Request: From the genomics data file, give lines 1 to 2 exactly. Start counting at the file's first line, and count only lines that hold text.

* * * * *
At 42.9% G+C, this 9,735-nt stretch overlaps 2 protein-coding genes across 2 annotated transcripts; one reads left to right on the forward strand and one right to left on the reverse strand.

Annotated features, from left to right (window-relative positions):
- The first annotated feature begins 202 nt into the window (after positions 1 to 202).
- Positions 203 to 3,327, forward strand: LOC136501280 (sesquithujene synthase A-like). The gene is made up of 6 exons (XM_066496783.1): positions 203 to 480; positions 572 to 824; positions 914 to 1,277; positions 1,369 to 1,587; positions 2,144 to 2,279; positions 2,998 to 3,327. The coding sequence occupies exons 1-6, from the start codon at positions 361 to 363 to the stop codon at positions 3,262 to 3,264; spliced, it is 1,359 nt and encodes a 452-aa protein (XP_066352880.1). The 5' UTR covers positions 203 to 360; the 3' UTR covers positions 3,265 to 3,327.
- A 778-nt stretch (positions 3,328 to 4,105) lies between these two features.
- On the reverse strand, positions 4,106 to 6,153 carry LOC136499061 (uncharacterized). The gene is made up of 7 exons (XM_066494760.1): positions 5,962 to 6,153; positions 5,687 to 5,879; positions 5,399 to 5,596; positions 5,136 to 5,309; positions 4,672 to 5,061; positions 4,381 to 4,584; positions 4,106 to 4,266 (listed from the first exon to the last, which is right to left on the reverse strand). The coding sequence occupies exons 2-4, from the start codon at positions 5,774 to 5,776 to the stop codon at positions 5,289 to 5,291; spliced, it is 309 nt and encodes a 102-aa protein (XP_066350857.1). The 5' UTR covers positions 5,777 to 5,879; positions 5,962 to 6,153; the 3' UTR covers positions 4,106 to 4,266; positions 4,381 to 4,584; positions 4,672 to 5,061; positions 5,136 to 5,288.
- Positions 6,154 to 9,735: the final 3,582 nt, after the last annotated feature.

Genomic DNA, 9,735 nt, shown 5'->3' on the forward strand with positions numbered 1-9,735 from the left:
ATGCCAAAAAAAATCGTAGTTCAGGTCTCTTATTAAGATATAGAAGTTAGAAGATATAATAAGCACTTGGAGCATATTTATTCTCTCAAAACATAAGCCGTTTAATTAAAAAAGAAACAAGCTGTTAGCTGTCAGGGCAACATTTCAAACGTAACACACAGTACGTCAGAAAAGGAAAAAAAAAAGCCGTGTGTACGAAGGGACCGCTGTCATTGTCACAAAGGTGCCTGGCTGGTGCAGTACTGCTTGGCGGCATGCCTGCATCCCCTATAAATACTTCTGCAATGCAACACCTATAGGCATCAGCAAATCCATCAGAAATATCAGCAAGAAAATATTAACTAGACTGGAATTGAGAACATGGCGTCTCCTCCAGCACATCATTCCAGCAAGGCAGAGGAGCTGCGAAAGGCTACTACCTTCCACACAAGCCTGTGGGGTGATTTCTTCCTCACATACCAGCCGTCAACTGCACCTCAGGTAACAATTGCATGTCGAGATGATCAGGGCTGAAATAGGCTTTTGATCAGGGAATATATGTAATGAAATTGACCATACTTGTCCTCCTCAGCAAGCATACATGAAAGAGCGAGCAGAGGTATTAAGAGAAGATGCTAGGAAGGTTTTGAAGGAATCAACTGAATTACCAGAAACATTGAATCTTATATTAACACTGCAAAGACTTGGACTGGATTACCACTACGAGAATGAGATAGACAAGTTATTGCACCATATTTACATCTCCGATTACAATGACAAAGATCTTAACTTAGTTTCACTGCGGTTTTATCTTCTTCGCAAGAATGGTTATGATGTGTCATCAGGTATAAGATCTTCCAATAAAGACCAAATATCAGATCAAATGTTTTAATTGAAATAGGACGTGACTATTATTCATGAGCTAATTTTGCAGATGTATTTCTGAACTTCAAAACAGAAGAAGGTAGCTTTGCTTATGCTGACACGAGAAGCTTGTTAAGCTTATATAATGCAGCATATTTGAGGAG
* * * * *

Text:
At 42.9% G+C, this 9,735-nt stretch overlaps 2 protein-coding genes across 2 annotated transcripts; one reads left to right on the forward strand and one right to left on the reverse strand.

Annotated features, from left to right (window-relative positions):